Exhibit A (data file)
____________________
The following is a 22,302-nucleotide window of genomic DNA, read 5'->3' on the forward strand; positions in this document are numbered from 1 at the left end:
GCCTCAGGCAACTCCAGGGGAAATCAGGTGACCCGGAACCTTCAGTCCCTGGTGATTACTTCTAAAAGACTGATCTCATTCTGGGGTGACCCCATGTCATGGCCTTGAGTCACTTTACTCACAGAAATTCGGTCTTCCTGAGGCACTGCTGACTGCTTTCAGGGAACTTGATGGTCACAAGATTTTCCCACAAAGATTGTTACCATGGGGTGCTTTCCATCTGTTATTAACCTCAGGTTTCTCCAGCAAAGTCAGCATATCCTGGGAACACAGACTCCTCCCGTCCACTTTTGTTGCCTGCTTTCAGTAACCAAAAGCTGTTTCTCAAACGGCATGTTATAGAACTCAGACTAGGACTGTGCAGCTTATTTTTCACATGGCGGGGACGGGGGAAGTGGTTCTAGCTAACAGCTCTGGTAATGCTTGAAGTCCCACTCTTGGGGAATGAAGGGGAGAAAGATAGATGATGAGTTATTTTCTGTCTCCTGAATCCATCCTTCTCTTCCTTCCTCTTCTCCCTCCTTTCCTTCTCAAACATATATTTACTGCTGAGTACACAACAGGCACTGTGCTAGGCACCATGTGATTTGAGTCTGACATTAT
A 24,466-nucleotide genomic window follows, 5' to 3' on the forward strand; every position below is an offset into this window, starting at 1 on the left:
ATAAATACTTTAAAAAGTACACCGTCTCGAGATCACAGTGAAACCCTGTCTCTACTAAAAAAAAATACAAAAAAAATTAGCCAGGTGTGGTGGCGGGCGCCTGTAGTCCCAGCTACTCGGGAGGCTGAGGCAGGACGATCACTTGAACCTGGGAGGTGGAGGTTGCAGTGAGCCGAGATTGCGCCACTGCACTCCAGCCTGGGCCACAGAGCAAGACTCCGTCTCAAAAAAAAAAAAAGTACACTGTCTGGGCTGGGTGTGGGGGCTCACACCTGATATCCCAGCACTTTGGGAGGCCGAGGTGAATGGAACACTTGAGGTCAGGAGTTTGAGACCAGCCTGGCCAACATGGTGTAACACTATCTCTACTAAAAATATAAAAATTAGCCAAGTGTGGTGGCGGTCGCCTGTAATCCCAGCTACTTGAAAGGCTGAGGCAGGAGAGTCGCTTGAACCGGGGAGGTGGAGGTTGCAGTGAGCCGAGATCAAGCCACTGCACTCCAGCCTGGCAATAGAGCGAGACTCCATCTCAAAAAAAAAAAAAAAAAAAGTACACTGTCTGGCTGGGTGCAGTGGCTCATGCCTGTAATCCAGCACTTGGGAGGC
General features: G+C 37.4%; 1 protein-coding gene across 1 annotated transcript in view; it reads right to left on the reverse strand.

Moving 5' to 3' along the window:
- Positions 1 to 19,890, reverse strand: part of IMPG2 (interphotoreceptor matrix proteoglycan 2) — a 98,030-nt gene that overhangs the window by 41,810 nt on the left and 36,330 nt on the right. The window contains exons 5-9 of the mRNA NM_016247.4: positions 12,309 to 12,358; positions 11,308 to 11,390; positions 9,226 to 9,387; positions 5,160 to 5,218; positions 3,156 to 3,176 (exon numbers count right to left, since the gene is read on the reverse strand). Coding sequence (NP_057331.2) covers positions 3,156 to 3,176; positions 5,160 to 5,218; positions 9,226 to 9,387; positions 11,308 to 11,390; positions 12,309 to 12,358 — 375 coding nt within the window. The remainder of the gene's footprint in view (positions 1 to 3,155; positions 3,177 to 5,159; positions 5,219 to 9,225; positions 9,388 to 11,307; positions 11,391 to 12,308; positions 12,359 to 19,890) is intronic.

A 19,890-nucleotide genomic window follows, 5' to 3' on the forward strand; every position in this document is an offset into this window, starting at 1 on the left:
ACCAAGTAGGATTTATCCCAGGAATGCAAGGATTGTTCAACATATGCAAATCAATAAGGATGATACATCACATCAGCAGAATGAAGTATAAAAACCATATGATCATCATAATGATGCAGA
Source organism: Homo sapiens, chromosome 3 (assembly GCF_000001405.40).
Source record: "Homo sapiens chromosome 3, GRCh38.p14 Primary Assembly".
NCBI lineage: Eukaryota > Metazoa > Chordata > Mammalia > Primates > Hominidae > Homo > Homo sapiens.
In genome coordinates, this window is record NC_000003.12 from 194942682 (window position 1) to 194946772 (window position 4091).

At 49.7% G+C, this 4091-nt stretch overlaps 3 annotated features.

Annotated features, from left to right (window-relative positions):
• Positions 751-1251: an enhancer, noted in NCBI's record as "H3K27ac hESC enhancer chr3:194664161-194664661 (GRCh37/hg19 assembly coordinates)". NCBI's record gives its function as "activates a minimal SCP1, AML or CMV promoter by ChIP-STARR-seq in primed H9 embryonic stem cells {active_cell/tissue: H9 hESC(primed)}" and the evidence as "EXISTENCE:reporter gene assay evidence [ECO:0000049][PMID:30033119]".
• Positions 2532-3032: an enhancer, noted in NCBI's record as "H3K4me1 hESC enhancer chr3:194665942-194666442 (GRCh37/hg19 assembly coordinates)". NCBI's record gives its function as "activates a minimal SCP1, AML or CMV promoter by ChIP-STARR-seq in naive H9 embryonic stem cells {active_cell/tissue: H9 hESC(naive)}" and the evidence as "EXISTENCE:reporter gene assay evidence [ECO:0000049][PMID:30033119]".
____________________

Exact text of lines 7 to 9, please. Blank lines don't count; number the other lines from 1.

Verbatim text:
- Positions 1 to 19,890, reverse strand: part of IMPG2 (interphotoreceptor matrix proteoglycan 2) — a 98,030-nt gene that overhangs the window by 41,810 nt on the left and 36,330 nt on the right. The window contains exons 5-9 of the mRNA NM_016247.4: positions 12,309 to 12,358; positions 11,308 to 11,390; positions 9,226 to 9,387; positions 5,160 to 5,218; positions 3,156 to 3,176 (exon numbers count right to left, since the gene is read on the reverse strand). Coding sequence (NP_057331.2) covers positions 3,156 to 3,176; positions 5,160 to 5,218; positions 9,226 to 9,387; positions 11,308 to 11,390; positions 12,309 to 12,358 — 375 coding nt within the window. The remainder of the gene's footprint in view (positions 1 to 3,155; positions 3,177 to 5,159; positions 5,219 to 9,225; positions 9,388 to 11,307; positions 11,391 to 12,308; positions 12,359 to 19,890) is intronic.

A 19,890-nucleotide genomic window follows, 5' to 3' on the forward strand; every position in this document is an offset into this window, starting at 1 on the left:
ACCAAGTAGGATTTATCCCAGGAATGCAAGGATTGTTCAACATATGCAAATCAATAAGGATGATACATCACATCAGCAGAATGAAGTATAAAAACCATATGATCATCATAATGATGCAGA